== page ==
Trauma

What is acute trauma?

Acute trauma, often referred to as Acute Stress Disorder (ASD) occurs when a person has an ‘extreme’ reaction after experiencing or witnessing a traumatic event, or hearing that a traumatic event has happened to a family member or friend. Everyone responds to trauma differently, and it’s common to feel a range of different emotions. However, acute stress disorder in response to an event impacts a person’s ability to return to everyday life. A person is diagnosed with acute stress disorder when their response to a trauma is immediate – that is, it occurs between three days and a month after the event.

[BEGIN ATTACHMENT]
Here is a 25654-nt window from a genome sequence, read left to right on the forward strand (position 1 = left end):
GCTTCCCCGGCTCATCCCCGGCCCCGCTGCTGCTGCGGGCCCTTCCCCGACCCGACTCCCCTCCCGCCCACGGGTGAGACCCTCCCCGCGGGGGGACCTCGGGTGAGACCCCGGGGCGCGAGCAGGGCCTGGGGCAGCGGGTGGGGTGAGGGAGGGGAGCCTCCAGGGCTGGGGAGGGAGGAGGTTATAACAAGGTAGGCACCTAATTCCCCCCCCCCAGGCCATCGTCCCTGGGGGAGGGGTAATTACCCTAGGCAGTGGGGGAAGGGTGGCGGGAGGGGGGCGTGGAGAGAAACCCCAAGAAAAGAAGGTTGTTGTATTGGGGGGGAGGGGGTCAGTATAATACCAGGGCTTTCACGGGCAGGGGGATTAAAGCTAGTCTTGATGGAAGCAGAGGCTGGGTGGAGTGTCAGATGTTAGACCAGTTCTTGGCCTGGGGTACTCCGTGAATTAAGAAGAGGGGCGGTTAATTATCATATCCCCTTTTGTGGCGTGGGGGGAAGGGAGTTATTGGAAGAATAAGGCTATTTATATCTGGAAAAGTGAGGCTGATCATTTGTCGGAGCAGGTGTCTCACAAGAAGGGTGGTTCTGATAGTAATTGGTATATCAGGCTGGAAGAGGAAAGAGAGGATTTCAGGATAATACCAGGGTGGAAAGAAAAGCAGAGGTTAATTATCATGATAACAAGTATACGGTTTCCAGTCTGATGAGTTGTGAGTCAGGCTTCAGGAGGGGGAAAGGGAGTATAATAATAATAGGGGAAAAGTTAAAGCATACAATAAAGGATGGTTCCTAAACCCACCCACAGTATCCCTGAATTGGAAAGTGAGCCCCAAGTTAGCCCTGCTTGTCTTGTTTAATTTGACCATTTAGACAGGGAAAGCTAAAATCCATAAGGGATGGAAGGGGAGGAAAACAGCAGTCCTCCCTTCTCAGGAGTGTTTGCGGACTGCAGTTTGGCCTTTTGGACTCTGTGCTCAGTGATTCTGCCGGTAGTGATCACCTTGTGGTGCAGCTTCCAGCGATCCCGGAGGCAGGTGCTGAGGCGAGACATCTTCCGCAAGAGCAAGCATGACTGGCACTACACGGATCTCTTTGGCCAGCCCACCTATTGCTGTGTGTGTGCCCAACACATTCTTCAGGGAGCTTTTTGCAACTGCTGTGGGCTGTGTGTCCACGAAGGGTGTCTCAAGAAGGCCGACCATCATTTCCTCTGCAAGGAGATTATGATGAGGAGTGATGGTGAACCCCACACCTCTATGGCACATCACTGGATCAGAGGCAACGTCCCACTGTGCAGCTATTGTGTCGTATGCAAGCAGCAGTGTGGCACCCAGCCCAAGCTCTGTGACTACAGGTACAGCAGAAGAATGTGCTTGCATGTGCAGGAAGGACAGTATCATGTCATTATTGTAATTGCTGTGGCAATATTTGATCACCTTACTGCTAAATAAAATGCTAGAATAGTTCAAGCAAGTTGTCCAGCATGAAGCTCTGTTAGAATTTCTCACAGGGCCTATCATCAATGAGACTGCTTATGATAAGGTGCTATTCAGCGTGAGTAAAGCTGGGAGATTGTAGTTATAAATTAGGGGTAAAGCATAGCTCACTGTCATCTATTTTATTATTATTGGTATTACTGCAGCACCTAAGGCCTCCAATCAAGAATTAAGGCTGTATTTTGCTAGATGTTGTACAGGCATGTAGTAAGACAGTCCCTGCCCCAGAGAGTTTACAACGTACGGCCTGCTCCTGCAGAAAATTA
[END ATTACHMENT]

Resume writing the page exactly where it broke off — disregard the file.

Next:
Symptoms of acute stress disorder (and PTSD) include:

  • Flashbacks’, such as vivid memories, dreams, or feeling like you’re re-experiencing the event
  • Low mood, where it’s difficult to experience any positive emotions
  • Changes in thoughts and beliefs about the world, yourself or others (e.g. ‘The world is unsafe’, ‘I’m no good’)
  • Dissociation, or difficulty in remembering parts of the event, or feeling ‘detached’ from reality
  • Avoiding thoughts and feelings about the event and trying to stay away from things that remind you of it, including places and people
  • Feeling ‘on edge’ and finding it difficult to relax, sleep or concentrate